Young people with OCD present in various ways. However, they often do not voluntarily report their symptoms (Box 2). This secrecy is thought to arise from shame, confusion and acclimatisation in people with OCD. Combined with a lack of clinician confidence in assessment, symptom secrecy means that several years usually pass before OCD is detected. This often occurs when complications arise, such as a major depressive episode or school refusal. Owing to the prevalence of 2%, functional impairment and symptom secrecy, routine screening for OCD is indicated in children and adolescents presenting with emotional or behavioural distress. Increasing awareness among health and educational professionals, as well as parents, is therefore also crucial.

Validated self-report questionnaires are freely available and can be completed by children or parents to assess OCD symptoms between consultations (Box 3). This approach allows time for discussion of the results during a consultation and tailoring of specialist referrals to the child’s and the family’s needs (e.g. child-focused vs family treatment). Ongoing assessment with these measures enables monitoring of response to treatment, with the aim of sustained remission without relapse.


The Short Obsessive-Compulsive Disorder Screener (SOCS) is a seven-item self-report questionnaire validated for 9- to 19-year-olds (Table 1).7 Patients answer ‘no’ (0), ‘a bit’ (1) or ‘a lot’ (2) to five symptom-based and two impairment-based questions. The SOCS is scored by a simple sum, with a score of 6 or more indicating the need for referral for more detailed assessment (Box 3).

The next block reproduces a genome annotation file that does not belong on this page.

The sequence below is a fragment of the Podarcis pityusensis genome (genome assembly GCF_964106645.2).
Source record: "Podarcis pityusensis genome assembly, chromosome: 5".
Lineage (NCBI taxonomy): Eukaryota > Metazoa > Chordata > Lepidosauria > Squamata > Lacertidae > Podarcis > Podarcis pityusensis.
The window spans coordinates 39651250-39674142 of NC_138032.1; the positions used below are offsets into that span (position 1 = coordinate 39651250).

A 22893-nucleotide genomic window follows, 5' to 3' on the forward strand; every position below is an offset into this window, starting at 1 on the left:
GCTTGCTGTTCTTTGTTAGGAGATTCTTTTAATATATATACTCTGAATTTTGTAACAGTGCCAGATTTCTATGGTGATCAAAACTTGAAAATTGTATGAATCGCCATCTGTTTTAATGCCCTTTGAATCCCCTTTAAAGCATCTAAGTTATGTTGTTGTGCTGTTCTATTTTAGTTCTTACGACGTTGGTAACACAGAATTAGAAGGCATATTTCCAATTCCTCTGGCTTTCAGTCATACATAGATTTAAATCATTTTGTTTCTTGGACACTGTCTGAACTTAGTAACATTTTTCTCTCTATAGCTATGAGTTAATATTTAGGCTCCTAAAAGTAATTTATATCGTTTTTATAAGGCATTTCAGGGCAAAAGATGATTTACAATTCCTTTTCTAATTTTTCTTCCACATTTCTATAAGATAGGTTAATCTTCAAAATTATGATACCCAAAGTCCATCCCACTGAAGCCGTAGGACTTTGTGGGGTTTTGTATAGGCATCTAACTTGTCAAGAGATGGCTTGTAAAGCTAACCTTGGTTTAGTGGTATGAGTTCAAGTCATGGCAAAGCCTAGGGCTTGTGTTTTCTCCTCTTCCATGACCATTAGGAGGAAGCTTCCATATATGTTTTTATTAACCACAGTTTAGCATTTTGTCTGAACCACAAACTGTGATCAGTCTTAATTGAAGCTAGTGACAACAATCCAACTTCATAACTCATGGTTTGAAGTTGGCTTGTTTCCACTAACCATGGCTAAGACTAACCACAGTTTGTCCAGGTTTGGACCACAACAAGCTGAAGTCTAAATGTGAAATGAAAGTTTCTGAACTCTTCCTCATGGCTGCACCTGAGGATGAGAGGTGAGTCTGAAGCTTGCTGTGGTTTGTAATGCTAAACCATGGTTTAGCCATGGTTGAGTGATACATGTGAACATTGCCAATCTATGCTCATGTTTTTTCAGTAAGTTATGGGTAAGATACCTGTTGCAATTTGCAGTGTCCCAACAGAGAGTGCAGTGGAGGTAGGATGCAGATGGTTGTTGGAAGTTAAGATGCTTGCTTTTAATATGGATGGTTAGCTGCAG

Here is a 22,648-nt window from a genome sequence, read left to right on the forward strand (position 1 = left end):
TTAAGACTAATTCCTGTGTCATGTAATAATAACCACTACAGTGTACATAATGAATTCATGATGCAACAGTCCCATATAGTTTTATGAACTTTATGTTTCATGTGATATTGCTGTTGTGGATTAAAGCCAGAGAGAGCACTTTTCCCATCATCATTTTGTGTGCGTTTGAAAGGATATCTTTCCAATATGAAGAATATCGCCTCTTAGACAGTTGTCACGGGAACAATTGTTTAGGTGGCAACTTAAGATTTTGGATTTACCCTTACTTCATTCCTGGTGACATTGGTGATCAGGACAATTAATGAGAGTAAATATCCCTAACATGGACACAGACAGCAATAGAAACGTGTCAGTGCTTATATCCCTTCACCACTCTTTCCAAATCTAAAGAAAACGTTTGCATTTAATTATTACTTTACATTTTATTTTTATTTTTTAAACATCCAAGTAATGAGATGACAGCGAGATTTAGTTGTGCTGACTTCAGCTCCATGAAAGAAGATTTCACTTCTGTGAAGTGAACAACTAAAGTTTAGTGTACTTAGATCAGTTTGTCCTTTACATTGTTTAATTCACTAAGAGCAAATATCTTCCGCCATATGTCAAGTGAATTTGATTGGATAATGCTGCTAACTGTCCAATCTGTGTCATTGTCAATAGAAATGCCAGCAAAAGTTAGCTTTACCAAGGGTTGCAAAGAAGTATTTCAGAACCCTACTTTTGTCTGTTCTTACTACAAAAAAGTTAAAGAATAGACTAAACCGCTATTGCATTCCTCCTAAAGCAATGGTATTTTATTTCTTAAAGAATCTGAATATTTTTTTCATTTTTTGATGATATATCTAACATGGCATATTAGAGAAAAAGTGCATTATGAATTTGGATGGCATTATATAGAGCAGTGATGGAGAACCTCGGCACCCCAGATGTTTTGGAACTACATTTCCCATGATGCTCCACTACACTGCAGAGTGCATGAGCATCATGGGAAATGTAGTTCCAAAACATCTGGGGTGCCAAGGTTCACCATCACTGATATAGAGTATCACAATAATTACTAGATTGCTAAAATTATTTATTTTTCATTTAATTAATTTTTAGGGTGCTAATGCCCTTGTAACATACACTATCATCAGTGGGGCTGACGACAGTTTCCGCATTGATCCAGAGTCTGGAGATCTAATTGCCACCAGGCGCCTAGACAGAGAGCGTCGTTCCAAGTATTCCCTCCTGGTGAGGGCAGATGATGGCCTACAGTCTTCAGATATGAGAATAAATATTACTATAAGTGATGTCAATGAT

The diagnosis is made by clinical history and an examination to screen for symptoms (Box 2) aligning with the criteria (Box 1), while excluding differential diagnoses (Table 2). Creating time to listen to the young person and their family enables insight into their experiences, which is essential to differentiate symptoms. Asking a screening question before administering the SOCS can help to determine whether it is needed and normalise symptoms (e.g. ‘Lots of people do things, like counting or washing, or maybe think about things like pictures or numbers, over and over again even though it seems pretty silly and they don’t really want to. Has that ever happened to you?’). The patient should be offered the chance to talk without their parents in the room because children and adolescents are reluctant to disclose taboo symptoms (e.g. religious or sexual intrusions) in front of their parents. On the other hand, compulsions may be elicited from parents, who are able to observe these repetitive behaviours. 

OCD in childhood most often presents with both obsessions and compulsions. However, 40% of young people with OCD present with compulsions only, and a smaller proportion present with obsessions only.8 Assessment by a specialist clinician using a comprehensive semistructured interview schedule can elicit a higher-resolution definition of the illness.9